Refrigerator Picasso


All mothers think their kids are geniuses. Mine was wrong.

My mom thought I was the smartest, most talented kid in the world, and she liked to put the evidence up on the refrigerator.  Creations of construction paper, glue, tempera paint, bits of yarn, macaroni, glitter, crayon…they all went on the fridge. Entire forests were felled for the sake of my art. She must have surreptiously sneaked down the oldest ones and thrown them out, bit by bit; otherwise, our house would have looked like that reality show where people hoard so much stuff they can’t even walk through their homes.

I wasn’t all that smart or talented, but because my mom believed I was, I did, too. Basketball games, plays, field days, speech competitions… she was always right there, cheering me on. And she did it alone, a single mom with two jobs and two kids. She even signed me up for private art classes–something she could ill afford–but I blew it because I didn’t want to draw what the others were drawing and the teacher threw me out.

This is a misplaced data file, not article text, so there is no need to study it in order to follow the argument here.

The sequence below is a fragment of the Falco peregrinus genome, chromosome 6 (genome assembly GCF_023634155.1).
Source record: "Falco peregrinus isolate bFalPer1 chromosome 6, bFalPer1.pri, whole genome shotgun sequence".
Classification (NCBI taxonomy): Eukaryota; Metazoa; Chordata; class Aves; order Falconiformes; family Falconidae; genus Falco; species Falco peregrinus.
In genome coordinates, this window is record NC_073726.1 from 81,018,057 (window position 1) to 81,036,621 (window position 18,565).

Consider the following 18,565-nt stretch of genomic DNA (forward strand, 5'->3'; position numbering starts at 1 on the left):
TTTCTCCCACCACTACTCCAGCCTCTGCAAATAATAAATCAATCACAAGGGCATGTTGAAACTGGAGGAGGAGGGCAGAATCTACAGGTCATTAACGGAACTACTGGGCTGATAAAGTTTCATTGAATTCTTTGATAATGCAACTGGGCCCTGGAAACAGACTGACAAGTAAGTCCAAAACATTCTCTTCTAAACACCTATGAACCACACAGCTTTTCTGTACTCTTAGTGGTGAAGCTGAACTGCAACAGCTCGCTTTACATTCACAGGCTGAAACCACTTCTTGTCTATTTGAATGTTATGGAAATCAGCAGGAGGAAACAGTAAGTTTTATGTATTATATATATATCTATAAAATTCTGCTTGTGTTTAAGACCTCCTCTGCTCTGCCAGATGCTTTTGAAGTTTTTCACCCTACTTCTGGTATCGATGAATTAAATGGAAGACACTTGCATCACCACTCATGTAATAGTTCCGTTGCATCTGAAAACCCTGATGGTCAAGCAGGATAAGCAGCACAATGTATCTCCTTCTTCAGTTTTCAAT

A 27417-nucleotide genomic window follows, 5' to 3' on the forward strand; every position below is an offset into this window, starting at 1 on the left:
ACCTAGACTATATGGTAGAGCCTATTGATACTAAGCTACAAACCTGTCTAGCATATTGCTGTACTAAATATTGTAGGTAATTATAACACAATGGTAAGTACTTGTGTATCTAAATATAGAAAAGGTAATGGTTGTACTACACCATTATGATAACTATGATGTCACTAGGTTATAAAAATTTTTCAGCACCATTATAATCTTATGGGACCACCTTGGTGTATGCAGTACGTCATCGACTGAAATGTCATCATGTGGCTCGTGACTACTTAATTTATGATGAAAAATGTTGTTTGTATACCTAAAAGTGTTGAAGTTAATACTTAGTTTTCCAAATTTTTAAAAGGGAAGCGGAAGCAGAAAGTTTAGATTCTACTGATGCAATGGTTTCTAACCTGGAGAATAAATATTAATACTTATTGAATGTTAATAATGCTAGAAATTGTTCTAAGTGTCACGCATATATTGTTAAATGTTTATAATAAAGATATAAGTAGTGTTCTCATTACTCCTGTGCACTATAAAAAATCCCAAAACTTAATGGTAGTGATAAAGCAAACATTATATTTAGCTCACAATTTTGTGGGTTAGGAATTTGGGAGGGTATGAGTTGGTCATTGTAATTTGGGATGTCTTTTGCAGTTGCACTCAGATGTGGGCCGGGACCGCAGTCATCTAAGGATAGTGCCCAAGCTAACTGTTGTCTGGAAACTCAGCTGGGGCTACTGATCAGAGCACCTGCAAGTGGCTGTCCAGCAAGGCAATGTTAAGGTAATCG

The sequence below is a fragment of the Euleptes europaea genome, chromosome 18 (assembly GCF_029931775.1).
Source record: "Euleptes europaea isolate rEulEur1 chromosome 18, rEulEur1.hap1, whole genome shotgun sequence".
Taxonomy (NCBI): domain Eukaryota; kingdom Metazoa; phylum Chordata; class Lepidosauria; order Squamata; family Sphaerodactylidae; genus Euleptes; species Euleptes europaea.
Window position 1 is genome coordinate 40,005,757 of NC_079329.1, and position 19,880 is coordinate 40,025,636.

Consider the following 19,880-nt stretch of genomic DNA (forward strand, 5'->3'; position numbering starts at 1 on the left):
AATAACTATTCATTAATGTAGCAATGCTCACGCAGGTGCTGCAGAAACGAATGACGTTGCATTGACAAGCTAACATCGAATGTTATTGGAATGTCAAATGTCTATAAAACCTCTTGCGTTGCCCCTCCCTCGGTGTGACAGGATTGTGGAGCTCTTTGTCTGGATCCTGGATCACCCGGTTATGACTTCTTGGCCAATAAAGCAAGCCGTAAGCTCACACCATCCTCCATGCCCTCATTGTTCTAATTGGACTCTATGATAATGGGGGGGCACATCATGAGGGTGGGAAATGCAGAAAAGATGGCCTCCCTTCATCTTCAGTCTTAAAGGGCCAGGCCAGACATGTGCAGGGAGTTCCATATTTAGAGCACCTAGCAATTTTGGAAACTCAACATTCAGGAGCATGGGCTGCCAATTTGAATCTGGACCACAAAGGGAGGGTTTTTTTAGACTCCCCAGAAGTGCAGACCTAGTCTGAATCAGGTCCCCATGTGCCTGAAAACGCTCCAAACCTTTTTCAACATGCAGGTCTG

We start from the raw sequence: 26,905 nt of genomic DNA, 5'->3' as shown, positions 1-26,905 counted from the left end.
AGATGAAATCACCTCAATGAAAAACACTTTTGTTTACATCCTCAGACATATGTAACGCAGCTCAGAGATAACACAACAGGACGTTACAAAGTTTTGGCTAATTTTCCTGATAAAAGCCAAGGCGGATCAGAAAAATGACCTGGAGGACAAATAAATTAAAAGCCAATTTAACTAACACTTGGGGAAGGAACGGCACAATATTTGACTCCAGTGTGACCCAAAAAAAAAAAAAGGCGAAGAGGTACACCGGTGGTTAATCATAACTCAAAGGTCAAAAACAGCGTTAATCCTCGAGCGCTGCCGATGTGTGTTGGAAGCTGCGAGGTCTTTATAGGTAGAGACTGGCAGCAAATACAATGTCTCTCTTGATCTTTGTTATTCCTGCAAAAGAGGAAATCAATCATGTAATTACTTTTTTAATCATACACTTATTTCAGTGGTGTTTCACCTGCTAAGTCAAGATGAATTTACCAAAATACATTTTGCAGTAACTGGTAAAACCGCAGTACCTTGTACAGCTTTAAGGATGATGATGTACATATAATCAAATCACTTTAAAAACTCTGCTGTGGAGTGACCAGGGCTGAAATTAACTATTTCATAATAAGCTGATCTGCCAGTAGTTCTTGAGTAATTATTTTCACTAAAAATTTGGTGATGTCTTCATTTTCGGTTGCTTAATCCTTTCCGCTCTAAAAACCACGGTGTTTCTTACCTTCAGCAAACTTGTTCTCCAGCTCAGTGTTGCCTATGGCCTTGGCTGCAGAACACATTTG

What very few people knew about my mother was that she was a fabulous artist herself. She once sat down with a piece of notebook paper and a pencil and did a dead-on, beautiful rendering of Scarlett O’Hara running down the lawn of Tara away from the Tarleton twins, in that multi-layered, flouncy dress. She did it from memory and it was great. I wish I had it now. My mom didn’t have time to pursue her art, because she was too busy raising kids, but she made sure I did. She gave my brother and me everything, and she asked nothing for herself.

I often wonder what my mother’s life would have been like if she hadn’t married at 16, been forced to drop out of school, and poured herself into her kids. Would she have been an artist? Did she ever wonder that herself? Did she regret having kids instead of finishing her studies and pursuing a career? If she did, it never showed. I was dumb enough to believe that having kids ruined your life, so I didn’t have any. Seems now that was wrong, but maybe not; I don’t think I could have been as unselfish as my mother was, as graceful.

My mother was an artist in the things that mattered.  Happy Mother’s Day, Mom.


About lucidgal

Marketer, artist, blogger, entrepreneur, teacher. Helping people connect.
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One Response to Refrigerator Picasso

  1. Pingback: Finding a new creative path. | lucid at random

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